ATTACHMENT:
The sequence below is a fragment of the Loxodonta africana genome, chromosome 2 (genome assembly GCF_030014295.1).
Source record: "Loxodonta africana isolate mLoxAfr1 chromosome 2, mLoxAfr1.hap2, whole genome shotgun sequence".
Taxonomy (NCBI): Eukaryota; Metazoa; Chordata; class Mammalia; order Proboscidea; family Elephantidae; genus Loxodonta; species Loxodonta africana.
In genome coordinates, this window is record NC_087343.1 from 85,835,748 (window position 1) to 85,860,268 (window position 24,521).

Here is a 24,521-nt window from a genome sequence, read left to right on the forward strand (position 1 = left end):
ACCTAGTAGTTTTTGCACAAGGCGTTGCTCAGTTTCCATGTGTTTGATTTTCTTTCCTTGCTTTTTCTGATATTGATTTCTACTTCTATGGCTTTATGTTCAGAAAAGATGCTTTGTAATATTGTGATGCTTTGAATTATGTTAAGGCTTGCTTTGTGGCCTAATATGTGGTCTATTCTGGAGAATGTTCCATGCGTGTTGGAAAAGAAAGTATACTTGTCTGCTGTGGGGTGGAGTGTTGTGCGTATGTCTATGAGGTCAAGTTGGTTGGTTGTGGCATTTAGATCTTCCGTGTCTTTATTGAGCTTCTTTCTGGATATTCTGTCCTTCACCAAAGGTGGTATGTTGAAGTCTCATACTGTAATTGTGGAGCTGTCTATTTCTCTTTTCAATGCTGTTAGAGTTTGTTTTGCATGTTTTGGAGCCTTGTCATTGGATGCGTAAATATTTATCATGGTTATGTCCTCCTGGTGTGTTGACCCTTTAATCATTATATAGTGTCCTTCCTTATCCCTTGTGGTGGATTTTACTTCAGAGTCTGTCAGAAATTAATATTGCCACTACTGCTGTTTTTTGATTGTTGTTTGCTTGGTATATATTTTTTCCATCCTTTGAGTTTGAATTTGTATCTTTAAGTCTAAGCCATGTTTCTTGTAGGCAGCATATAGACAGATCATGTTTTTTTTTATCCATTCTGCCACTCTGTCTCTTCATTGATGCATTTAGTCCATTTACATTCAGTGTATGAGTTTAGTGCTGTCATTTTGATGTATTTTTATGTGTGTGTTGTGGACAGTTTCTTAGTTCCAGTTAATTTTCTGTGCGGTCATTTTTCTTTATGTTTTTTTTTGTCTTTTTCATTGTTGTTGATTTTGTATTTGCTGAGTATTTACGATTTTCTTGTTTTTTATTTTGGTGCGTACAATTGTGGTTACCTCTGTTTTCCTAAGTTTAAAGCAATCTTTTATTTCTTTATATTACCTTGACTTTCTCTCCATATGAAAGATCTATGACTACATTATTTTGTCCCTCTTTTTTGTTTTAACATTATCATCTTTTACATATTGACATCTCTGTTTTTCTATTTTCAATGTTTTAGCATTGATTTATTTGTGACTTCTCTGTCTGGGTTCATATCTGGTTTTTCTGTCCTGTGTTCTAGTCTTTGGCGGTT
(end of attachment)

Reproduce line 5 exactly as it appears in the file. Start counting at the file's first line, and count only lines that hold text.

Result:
Here is a 24,521-nt window from a genome sequence, read left to right on the forward strand (position 1 = left end):